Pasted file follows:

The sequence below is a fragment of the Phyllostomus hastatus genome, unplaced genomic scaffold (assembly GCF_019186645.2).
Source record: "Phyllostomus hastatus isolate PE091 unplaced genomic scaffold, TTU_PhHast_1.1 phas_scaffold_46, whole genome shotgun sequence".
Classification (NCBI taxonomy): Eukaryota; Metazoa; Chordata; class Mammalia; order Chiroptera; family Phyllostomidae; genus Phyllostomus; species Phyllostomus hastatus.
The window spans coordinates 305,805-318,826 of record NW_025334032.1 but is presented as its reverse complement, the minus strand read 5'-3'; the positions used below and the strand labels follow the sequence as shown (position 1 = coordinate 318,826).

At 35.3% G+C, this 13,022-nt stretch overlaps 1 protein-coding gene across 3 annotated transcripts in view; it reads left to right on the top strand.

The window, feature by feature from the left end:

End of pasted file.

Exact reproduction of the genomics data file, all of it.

The sequence below is a fragment of the Phyllostomus hastatus genome, unplaced genomic scaffold (assembly GCF_019186645.2).
Source record: "Phyllostomus hastatus isolate PE091 unplaced genomic scaffold, TTU_PhHast_1.1 phas_scaffold_46, whole genome shotgun sequence".
Classification (NCBI taxonomy): Eukaryota; Metazoa; Chordata; class Mammalia; order Chiroptera; family Phyllostomidae; genus Phyllostomus; species Phyllostomus hastatus.
The window spans coordinates 305,805-318,826 of record NW_025334032.1 but is presented as its reverse complement, the minus strand read 5'-3'; the positions used below and the strand labels follow the sequence as shown (position 1 = coordinate 318,826).

At 35.3% G+C, this 13,022-nt stretch overlaps 1 protein-coding gene across 3 annotated transcripts in view; it reads left to right on the top strand.

The window, feature by feature from the left end: